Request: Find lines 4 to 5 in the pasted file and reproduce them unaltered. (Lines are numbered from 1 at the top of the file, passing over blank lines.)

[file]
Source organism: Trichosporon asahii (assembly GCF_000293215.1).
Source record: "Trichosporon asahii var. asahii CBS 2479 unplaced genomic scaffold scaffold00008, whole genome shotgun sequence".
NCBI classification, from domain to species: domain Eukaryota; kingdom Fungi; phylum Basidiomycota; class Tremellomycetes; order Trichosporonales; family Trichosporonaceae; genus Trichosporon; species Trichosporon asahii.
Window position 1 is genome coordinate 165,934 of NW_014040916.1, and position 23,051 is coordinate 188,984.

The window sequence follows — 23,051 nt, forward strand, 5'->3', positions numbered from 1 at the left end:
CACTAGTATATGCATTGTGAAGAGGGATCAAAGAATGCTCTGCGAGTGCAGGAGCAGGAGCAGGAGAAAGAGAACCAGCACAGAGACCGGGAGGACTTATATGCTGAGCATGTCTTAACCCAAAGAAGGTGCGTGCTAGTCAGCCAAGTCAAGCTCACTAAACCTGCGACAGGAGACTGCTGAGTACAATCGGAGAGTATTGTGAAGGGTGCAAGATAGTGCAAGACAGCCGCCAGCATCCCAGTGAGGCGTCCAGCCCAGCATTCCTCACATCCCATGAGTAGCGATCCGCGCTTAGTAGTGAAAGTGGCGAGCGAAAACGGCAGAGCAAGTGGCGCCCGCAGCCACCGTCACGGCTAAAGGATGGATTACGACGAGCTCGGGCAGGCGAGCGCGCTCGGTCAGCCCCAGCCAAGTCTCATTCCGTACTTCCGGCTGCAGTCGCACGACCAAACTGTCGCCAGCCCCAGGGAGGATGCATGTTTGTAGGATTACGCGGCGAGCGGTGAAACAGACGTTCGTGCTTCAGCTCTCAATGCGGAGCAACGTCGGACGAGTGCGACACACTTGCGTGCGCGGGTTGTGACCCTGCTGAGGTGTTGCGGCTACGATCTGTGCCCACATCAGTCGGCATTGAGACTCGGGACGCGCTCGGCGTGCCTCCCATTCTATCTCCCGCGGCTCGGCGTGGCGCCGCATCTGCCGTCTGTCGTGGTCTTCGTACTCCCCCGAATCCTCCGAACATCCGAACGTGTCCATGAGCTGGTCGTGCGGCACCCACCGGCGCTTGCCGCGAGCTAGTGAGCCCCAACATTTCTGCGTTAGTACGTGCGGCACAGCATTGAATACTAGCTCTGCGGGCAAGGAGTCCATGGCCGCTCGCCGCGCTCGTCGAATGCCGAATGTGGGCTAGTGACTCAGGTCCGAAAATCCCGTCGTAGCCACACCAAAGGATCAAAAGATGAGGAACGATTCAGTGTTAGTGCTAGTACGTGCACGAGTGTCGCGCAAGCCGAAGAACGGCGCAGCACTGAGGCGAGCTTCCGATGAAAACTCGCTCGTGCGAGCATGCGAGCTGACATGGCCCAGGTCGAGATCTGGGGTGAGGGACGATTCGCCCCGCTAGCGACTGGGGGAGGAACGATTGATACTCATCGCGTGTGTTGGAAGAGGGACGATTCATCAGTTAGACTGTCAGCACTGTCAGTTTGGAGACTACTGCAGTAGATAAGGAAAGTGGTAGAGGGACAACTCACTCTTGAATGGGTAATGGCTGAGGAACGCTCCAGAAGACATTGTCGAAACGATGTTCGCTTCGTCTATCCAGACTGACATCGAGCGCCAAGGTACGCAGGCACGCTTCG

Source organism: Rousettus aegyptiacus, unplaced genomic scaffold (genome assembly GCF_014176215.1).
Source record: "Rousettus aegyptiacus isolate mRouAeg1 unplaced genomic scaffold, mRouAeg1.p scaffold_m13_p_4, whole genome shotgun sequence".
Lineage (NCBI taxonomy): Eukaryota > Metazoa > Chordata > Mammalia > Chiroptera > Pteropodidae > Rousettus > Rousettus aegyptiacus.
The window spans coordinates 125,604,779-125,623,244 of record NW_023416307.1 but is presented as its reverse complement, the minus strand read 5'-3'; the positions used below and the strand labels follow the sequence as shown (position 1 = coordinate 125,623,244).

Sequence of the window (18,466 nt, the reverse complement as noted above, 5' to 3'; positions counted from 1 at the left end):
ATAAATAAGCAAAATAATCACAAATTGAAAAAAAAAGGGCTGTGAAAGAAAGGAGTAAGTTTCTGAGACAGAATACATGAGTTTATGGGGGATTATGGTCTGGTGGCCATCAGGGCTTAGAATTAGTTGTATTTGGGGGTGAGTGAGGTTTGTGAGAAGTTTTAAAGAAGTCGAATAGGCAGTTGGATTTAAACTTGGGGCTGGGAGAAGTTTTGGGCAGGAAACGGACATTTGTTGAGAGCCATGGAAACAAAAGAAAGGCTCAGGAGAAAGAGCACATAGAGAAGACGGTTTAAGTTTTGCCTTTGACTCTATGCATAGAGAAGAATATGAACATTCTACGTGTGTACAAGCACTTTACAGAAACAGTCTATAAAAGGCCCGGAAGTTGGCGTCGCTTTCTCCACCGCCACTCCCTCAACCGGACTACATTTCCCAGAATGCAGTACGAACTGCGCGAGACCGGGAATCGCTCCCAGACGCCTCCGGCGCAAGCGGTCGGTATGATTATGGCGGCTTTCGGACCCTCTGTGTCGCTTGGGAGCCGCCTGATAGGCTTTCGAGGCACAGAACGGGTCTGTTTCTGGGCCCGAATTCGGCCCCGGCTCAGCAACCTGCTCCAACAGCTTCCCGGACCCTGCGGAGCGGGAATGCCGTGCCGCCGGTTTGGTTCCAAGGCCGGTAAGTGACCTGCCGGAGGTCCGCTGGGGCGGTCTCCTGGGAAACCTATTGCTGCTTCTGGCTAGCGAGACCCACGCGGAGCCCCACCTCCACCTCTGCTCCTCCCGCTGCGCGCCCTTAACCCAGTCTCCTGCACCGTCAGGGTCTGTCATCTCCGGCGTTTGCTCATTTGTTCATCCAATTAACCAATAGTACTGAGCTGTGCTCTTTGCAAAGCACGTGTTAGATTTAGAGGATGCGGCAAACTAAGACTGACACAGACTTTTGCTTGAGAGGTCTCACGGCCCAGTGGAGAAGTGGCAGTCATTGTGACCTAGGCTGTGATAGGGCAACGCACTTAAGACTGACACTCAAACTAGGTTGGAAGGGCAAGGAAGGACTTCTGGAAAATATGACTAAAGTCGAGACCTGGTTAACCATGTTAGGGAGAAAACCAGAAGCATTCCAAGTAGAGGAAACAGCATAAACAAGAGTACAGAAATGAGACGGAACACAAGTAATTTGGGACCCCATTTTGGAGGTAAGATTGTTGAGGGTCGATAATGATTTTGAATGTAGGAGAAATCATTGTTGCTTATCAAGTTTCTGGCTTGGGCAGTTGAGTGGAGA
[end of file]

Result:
Window position 1 is genome coordinate 165,934 of NW_014040916.1, and position 23,051 is coordinate 188,984.

The window sequence follows — 23,051 nt, forward strand, 5'->3', positions numbered from 1 at the left end: